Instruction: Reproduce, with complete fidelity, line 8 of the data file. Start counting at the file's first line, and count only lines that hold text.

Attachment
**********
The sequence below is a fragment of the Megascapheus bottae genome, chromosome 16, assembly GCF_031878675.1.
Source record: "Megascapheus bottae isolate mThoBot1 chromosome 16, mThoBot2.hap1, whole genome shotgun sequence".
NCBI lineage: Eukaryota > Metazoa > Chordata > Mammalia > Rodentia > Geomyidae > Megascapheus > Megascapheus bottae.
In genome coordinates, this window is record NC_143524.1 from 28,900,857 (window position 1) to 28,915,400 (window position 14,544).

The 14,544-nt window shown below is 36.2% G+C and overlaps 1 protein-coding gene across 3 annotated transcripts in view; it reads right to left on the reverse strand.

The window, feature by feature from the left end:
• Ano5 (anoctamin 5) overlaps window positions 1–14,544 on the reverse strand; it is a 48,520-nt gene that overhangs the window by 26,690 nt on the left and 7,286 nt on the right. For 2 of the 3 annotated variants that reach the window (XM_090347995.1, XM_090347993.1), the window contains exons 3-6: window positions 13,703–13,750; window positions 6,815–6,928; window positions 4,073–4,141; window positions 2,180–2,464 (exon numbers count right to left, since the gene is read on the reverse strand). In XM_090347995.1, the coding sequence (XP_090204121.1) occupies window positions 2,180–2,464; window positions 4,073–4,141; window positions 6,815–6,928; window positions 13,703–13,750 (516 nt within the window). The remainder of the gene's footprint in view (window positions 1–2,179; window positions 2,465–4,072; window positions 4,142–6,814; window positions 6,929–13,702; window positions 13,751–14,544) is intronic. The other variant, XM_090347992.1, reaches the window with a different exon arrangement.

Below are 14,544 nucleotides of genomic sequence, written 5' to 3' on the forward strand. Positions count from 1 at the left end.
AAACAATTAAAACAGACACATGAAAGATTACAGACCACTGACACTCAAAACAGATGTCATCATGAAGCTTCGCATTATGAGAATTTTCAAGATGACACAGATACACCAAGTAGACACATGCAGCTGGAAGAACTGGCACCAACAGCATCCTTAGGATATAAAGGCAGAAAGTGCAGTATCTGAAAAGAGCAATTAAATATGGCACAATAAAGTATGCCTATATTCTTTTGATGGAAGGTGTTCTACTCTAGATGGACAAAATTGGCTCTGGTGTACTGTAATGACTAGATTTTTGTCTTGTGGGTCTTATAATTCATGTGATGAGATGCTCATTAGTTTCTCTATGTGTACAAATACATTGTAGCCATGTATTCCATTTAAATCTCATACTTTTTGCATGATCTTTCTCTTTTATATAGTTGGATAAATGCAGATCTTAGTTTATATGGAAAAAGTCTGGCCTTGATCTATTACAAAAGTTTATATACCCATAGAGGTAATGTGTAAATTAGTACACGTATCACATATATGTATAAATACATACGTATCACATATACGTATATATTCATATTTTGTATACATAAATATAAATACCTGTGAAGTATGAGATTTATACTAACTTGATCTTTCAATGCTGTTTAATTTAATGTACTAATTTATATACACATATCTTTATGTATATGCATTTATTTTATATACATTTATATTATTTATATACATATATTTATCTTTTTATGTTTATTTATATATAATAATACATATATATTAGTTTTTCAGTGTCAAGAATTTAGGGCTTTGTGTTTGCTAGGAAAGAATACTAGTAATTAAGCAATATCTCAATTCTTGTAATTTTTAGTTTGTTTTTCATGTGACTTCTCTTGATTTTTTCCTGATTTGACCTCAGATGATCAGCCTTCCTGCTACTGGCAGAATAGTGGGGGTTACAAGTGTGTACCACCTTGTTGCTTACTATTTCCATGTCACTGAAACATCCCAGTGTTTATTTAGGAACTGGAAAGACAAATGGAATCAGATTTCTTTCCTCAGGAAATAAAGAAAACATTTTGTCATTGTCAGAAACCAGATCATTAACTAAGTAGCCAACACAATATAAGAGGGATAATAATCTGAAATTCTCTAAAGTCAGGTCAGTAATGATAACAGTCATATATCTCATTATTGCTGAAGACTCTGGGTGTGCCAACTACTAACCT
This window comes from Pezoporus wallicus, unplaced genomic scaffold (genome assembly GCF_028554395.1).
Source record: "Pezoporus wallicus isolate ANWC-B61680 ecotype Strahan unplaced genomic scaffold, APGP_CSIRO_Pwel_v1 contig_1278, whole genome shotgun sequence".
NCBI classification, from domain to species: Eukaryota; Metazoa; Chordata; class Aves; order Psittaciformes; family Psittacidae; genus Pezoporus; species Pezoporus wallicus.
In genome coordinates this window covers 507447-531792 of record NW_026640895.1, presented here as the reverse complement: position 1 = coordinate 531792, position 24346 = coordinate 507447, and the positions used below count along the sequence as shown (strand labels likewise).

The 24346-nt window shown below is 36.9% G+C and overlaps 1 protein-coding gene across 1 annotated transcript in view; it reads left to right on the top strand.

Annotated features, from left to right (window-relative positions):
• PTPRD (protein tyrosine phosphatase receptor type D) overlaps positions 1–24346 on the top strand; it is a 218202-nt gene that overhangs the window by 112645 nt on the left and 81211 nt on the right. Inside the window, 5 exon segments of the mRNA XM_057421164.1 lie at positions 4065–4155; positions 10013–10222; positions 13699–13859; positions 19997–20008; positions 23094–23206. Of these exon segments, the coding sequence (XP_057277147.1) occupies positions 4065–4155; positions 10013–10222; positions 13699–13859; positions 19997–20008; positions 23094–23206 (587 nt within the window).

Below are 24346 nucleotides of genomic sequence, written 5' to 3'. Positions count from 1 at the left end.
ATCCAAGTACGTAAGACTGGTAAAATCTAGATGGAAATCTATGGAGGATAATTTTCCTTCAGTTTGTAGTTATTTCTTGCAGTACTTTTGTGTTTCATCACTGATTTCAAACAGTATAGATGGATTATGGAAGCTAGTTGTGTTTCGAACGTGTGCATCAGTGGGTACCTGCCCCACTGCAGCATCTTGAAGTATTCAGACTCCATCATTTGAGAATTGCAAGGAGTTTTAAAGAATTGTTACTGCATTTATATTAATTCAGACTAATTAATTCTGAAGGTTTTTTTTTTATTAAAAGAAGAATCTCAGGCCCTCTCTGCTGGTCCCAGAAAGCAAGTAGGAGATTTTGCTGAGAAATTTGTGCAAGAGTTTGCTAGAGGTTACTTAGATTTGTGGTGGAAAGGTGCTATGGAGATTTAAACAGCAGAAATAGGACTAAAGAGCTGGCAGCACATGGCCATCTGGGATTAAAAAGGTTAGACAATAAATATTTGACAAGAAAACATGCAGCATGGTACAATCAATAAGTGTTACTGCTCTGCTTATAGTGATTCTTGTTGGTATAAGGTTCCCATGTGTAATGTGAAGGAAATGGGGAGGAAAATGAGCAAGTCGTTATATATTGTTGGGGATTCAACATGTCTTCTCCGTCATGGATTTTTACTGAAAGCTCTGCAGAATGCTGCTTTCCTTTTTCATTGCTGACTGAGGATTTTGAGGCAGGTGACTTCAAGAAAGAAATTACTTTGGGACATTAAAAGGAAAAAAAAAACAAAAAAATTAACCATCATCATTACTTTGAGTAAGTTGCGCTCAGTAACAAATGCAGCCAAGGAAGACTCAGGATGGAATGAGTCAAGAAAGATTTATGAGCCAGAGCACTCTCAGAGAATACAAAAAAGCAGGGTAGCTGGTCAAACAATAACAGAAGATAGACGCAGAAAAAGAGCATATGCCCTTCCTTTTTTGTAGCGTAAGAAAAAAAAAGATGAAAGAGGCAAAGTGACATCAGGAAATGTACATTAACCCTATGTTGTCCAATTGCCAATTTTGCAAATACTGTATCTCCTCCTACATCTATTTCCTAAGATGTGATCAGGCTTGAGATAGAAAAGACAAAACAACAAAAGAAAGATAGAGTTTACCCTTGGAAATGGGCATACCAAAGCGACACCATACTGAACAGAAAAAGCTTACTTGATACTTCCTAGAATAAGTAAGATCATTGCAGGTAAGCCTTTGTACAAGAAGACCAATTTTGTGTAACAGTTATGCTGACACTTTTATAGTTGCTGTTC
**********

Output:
Below are 14,544 nucleotides of genomic sequence, written 5' to 3' on the forward strand. Positions count from 1 at the left end.